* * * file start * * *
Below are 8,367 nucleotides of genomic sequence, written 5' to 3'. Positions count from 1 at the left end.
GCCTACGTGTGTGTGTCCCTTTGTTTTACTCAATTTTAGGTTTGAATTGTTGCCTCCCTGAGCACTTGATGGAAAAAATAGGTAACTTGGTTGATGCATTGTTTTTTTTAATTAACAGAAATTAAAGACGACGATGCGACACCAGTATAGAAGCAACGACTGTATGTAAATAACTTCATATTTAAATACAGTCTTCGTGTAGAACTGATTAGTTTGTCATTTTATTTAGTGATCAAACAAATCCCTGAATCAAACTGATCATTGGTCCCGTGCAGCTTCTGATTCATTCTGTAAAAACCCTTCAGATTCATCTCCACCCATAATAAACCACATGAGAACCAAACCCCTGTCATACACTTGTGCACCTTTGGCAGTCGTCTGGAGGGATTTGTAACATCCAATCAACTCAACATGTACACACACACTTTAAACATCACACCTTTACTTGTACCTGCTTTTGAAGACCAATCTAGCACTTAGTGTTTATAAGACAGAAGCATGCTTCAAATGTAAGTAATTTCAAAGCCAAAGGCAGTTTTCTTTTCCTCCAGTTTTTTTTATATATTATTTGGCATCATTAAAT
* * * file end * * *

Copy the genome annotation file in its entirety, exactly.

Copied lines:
Below are 8,367 nucleotides of genomic sequence, written 5' to 3'. Positions count from 1 at the left end.
GCCTACGTGTGTGTGTCCCTTTGTTTTACTCAATTTTAGGTTTGAATTGTTGCCTCCCTGAGCACTTGATGGAAAAAATAGGTAACTTGGTTGATGCATTGTTTTTTTTAATTAACAGAAATTAAAGACGACGATGCGACACCAGTATAGAAGCAACGACTGTATGTAAATAACTTCATATTTAAATACAGTCTTCGTGTAGAACTGATTAGTTTGTCATTTTATTTAGTGATCAAACAAATCCCTGAATCAAACTGATCATTGGTCCCGTGCAGCTTCTGATTCATTCTGTAAAAACCCTTCAGATTCATCTCCACCCATAATAAACCACATGAGAACCAAACCCCTGTCATACACTTGTGCACCTTTGGCAGTCGTCTGGAGGGATTTGTAACATCCAATCAACTCAACATGTACACACACACTTTAAACATCACACCTTTACTTGTACCTGCTTTTGAAGACCAATCTAGCACTTAGTGTTTATAAGACAGAAGCATGCTTCAAATGTAAGTAATTTCAAAGCCAAAGGCAGTTTTCTTTTCCTCCAGTTTTTTTTATATATTATTTGGCATCATTAAAT